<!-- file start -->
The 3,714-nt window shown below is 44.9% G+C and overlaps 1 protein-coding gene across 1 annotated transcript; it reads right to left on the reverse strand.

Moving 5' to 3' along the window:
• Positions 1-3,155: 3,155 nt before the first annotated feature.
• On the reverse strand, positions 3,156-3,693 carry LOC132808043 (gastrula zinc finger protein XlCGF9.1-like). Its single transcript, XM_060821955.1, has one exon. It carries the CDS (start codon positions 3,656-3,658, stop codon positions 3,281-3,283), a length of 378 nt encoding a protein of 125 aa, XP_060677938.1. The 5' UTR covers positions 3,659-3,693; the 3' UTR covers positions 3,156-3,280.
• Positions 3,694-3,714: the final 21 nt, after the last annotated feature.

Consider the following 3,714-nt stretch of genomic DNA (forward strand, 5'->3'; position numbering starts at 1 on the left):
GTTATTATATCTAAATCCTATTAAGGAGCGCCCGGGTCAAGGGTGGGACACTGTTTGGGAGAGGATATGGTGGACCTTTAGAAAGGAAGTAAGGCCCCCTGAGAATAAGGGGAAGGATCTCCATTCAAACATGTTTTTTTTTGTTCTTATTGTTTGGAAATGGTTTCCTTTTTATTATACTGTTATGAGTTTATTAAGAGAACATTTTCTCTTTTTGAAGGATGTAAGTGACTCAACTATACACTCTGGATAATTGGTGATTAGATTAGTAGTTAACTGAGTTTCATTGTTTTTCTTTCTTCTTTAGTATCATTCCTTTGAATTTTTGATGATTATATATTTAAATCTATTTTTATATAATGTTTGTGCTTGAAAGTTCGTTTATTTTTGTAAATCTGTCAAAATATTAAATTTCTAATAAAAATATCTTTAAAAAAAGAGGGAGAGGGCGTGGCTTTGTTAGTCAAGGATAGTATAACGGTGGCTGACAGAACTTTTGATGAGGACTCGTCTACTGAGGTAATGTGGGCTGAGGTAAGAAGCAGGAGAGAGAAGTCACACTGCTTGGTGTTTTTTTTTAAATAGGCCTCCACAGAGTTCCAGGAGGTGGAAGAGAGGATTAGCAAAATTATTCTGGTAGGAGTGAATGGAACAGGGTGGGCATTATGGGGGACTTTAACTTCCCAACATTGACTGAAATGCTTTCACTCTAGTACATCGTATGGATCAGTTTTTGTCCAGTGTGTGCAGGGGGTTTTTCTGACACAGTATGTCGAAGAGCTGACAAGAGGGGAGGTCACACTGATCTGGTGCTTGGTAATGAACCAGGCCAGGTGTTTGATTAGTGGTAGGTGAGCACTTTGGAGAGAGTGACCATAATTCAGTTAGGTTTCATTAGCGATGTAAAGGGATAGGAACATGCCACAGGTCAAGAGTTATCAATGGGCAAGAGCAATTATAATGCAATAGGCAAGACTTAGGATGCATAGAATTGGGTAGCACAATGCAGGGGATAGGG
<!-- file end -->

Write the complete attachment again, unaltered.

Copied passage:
The 3,714-nt window shown below is 44.9% G+C and overlaps 1 protein-coding gene across 1 annotated transcript; it reads right to left on the reverse strand.

Moving 5' to 3' along the window:
• Positions 1-3,155: 3,155 nt before the first annotated feature.
• On the reverse strand, positions 3,156-3,693 carry LOC132808043 (gastrula zinc finger protein XlCGF9.1-like). Its single transcript, XM_060821955.1, has one exon. It carries the CDS (start codon positions 3,656-3,658, stop codon positions 3,281-3,283), a length of 378 nt encoding a protein of 125 aa, XP_060677938.1. The 5' UTR covers positions 3,659-3,693; the 3' UTR covers positions 3,156-3,280.
• Positions 3,694-3,714: the final 21 nt, after the last annotated feature.

Consider the following 3,714-nt stretch of genomic DNA (forward strand, 5'->3'; position numbering starts at 1 on the left):
GTTATTATATCTAAATCCTATTAAGGAGCGCCCGGGTCAAGGGTGGGACACTGTTTGGGAGAGGATATGGTGGACCTTTAGAAAGGAAGTAAGGCCCCCTGAGAATAAGGGGAAGGATCTCCATTCAAACATGTTTTTTTTTGTTCTTATTGTTTGGAAATGGTTTCCTTTTTATTATACTGTTATGAGTTTATTAAGAGAACATTTTCTCTTTTTGAAGGATGTAAGTGACTCAACTATACACTCTGGATAATTGGTGATTAGATTAGTAGTTAACTGAGTTTCATTGTTTTTCTTTCTTCTTTAGTATCATTCCTTTGAATTTTTGATGATTATATATTTAAATCTATTTTTATATAATGTTTGTGCTTGAAAGTTCGTTTATTTTTGTAAATCTGTCAAAATATTAAATTTCTAATAAAAATATCTTTAAAAAAAGAGGGAGAGGGCGTGGCTTTGTTAGTCAAGGATAGTATAACGGTGGCTGACAGAACTTTTGATGAGGACTCGTCTACTGAGGTAATGTGGGCTGAGGTAAGAAGCAGGAGAGAGAAGTCACACTGCTTGGTGTTTTTTTTTAAATAGGCCTCCACAGAGTTCCAGGAGGTGGAAGAGAGGATTAGCAAAATTATTCTGGTAGGAGTGAATGGAACAGGGTGGGCATTATGGGGGACTTTAACTTCCCAACATTGACTGAAATGCTTTCACTCTAGTACATCGTATGGATCAGTTTTTGTCCAGTGTGTGCAGGGGGTTTTTCTGACACAGTATGTCGAAGAGCTGACAAGAGGGGAGGTCACACTGATCTGGTGCTTGGTAATGAACCAGGCCAGGTGTTTGATTAGTGGTAGGTGAGCACTTTGGAGAGAGTGACCATAATTCAGTTAGGTTTCATTAGCGATGTAAAGGGATAGGAACATGCCACAGGTCAAGAGTTATCAATGGGCAAGAGCAATTATAATGCAATAGGCAAGACTTAGGATGCATAGAATTGGGTAGCACAATGCAGGGGATAGGG